When I give talks on race equality I try to ensure my audience understand what the consequences of living in a society that doesn’t always consider your needs does to individuals from BME groups and how inclusive behaviour helps to mitigate some of the risks associated with exclusion like stress, depression, low self-esteem and a lack of confidence.

In the UK people from BME backgrounds are more likely to be in lower paid jobs, so called gig economy work, live in poorer housing and have less access to open spaces and healthy lifestyles, the social distancing that is required at this time can be problematic for people that live in multiple occupancy buildings with high numbers of people living together.

About a month ago Sir Michael Marmot published a report about Life expectancy in the UK he stated that many people that were in poverty would have shorter life expectancies, he went on say, Some ethnic groups face much higher rates of poverty than others, particularly those from Black, Bangladeshi and Pakistani backgrounds where rates of poverty after housing costs are taken into consideration are as high as 50 percent”.

Together the findings from Sir Michael Marmots report, Dr Williams work on race and health and Arline Geronious’ work on biological weathering, tell us something about why people from BME backgrounds are possibly more susceptible to Covid19.

This evidence gives lie to the statement that we are all in this together, we certainly are not. It would seem that even though the virus does not discriminate, our Prime Minister, Matt Hancock and Prince Charles are testament to that, as consequence of the pervasiveness of discrimination across the globe, with some groups being ‘othered’ for centuries, their ability to respond strongly to a crisis such as the one we are currently going through is severely compromised.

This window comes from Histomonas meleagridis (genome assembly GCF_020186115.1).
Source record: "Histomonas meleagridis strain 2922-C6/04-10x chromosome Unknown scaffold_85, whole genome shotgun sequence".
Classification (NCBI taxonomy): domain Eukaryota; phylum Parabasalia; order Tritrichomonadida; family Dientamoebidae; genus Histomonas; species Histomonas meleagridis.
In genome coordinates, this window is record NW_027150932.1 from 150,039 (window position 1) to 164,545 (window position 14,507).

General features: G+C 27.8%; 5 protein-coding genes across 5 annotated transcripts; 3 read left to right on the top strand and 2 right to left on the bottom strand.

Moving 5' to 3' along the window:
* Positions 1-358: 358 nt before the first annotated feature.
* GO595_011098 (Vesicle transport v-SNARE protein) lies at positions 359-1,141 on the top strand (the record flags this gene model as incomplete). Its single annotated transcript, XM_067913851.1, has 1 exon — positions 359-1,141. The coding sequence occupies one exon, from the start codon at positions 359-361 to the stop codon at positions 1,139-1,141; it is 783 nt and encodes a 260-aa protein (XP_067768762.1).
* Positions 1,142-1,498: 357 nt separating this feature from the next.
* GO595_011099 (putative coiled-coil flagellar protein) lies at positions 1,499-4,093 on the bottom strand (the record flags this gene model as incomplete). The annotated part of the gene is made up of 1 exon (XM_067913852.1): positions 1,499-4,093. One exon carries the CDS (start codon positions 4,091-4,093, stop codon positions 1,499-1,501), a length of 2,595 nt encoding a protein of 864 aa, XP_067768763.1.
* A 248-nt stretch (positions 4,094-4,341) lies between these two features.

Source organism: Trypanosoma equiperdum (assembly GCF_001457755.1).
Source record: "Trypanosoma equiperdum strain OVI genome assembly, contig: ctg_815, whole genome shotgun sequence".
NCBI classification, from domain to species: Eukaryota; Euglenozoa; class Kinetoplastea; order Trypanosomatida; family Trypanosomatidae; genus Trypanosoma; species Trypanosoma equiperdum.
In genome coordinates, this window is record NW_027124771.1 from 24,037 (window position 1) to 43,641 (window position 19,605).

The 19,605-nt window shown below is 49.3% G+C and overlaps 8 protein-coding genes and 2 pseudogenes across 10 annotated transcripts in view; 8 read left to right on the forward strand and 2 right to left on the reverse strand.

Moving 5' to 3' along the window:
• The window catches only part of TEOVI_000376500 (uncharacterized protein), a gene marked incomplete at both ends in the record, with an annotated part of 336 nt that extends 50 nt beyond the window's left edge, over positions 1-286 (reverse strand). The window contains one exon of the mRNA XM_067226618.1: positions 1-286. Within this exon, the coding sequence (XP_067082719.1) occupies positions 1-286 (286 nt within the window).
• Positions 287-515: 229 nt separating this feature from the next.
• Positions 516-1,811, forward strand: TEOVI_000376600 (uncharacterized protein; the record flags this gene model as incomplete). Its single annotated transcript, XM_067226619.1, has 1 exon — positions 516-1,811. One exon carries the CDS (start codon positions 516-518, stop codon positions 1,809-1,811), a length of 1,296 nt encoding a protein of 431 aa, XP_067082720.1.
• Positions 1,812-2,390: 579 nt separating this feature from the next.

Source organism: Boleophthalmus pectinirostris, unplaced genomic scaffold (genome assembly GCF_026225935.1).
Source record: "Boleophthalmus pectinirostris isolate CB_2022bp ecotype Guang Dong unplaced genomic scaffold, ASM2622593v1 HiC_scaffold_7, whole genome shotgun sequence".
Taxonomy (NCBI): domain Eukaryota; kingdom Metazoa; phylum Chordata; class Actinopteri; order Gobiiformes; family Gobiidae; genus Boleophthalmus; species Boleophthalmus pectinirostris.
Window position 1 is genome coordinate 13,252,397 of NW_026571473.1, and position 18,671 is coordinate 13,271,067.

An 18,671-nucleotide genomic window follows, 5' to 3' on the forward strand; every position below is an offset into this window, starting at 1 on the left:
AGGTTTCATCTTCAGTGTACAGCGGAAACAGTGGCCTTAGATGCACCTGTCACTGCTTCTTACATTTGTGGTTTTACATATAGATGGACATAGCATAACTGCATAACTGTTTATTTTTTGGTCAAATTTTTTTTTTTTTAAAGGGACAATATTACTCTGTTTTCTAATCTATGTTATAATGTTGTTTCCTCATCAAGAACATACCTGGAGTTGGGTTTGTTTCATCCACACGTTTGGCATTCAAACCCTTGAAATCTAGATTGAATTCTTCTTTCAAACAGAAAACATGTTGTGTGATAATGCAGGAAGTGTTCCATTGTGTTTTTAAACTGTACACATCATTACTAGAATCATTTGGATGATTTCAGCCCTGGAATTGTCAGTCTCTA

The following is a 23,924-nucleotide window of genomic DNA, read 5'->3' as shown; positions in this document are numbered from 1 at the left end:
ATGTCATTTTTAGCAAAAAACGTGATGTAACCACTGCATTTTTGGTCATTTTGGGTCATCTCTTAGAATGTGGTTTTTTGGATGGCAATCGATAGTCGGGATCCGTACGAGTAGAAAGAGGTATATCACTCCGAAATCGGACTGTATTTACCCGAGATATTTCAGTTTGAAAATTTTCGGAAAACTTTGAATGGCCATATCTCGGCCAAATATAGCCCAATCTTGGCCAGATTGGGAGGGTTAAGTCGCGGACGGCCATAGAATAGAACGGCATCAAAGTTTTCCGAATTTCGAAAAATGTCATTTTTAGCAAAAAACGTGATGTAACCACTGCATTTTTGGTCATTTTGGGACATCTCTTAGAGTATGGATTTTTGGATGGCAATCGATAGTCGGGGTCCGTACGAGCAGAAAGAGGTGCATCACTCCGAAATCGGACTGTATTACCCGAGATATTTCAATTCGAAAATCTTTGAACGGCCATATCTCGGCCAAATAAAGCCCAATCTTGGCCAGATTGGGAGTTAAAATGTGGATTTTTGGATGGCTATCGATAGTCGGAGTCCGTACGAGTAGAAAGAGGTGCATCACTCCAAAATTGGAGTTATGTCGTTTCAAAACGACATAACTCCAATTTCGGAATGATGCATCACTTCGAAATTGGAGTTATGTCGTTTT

Thankfully, the issue is beginning to be highlighted and discussed by people across the country and an article was written about it in The Guardian newspaper further illustrated and highlighted the situation. Inequality and particularly health inequality is an important issue and for those of us from BME backgrounds, a life or death one.

Covid19 highlights the importance of inclusion and compassion in our country. Many people that are on the front line are from BME backgrounds, doctors, nurses, bus drivers, cleaners, shop assistants, these people are in essential jobs and play key roles in keeping the country going. It is true that they are being valued and appreciated for their contributions to society at this time. However, we should value, respect and appreciate the contributions of these people in good times as well as bad. During this unprecedented time, it is an opportunity for all of us to reflect on what is of value and what is not. We should consider that everyone regardless of background deserves the opportunity to thrive, not just survive. I am told that I am unrealistic, idealistic even and the world which I describe and aspire to couldn’t exist and is called utopia, well maybe, but I believe the consequences of the health and social inequalities that human beings have created across the globe can be seen glaringly and most obviously during times of crisis like this and they are much too serious, damaging and devastating for us all to ignore for a minute longer.

For all the fallen heroes and heroines of the NHS that have given their lives in service of other people and the country. Forever in our memories.